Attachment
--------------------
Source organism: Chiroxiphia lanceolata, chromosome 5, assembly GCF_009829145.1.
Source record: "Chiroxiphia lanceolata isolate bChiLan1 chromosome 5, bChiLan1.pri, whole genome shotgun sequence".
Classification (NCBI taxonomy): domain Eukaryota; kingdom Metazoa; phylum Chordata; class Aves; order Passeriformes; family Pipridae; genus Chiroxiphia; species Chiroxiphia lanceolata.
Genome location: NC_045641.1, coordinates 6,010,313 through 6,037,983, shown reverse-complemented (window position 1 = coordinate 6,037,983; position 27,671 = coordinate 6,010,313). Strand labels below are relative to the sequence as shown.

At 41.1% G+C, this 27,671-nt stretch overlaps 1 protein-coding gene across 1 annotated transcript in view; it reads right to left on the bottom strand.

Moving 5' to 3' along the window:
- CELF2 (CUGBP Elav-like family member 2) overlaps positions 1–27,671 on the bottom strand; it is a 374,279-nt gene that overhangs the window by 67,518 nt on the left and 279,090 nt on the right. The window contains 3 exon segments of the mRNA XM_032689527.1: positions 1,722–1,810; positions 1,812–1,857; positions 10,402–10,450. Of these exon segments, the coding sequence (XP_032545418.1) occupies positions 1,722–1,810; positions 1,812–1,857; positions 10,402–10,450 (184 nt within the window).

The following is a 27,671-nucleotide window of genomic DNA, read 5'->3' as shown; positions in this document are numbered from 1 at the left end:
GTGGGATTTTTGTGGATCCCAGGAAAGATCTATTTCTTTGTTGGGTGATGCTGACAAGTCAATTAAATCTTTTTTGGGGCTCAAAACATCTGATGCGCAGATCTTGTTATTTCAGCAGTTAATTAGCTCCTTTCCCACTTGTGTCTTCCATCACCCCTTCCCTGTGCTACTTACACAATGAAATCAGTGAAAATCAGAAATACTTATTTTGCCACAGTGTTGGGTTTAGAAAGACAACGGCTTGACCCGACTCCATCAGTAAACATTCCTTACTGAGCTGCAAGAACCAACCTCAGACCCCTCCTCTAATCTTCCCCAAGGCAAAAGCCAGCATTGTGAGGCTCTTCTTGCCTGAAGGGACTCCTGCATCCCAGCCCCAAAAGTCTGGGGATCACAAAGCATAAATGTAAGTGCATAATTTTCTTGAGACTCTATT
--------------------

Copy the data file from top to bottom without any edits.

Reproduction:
Source organism: Chiroxiphia lanceolata, chromosome 5, assembly GCF_009829145.1.
Source record: "Chiroxiphia lanceolata isolate bChiLan1 chromosome 5, bChiLan1.pri, whole genome shotgun sequence".
Classification (NCBI taxonomy): domain Eukaryota; kingdom Metazoa; phylum Chordata; class Aves; order Passeriformes; family Pipridae; genus Chiroxiphia; species Chiroxiphia lanceolata.
Genome location: NC_045641.1, coordinates 6,010,313 through 6,037,983, shown reverse-complemented (window position 1 = coordinate 6,037,983; position 27,671 = coordinate 6,010,313). Strand labels below are relative to the sequence as shown.

At 41.1% G+C, this 27,671-nt stretch overlaps 1 protein-coding gene across 1 annotated transcript in view; it reads right to left on the bottom strand.

Moving 5' to 3' along the window:
- CELF2 (CUGBP Elav-like family member 2) overlaps positions 1–27,671 on the bottom strand; it is a 374,279-nt gene that overhangs the window by 67,518 nt on the left and 279,090 nt on the right. The window contains 3 exon segments of the mRNA XM_032689527.1: positions 1,722–1,810; positions 1,812–1,857; positions 10,402–10,450. Of these exon segments, the coding sequence (XP_032545418.1) occupies positions 1,722–1,810; positions 1,812–1,857; positions 10,402–10,450 (184 nt within the window).

The following is a 27,671-nucleotide window of genomic DNA, read 5'->3' as shown; positions in this document are numbered from 1 at the left end:
GTGGGATTTTTGTGGATCCCAGGAAAGATCTATTTCTTTGTTGGGTGATGCTGACAAGTCAATTAAATCTTTTTTGGGGCTCAAAACATCTGATGCGCAGATCTTGTTATTTCAGCAGTTAATTAGCTCCTTTCCCACTTGTGTCTTCCATCACCCCTTCCCTGTGCTACTTACACAATGAAATCAGTGAAAATCAGAAATACTTATTTTGCCACAGTGTTGGGTTTAGAAAGACAACGGCTTGACCCGACTCCATCAGTAAACATTCCTTACTGAGCTGCAAGAACCAACCTCAGACCCCTCCTCTAATCTTCCCCAAGGCAAAAGCCAGCATTGTGAGGCTCTTCTTGCCTGAAGGGACTCCTGCATCCCAGCCCCAAAAGTCTGGGGATCACAAAGCATAAATGTAAGTGCATAATTTTCTTGAGACTCTATT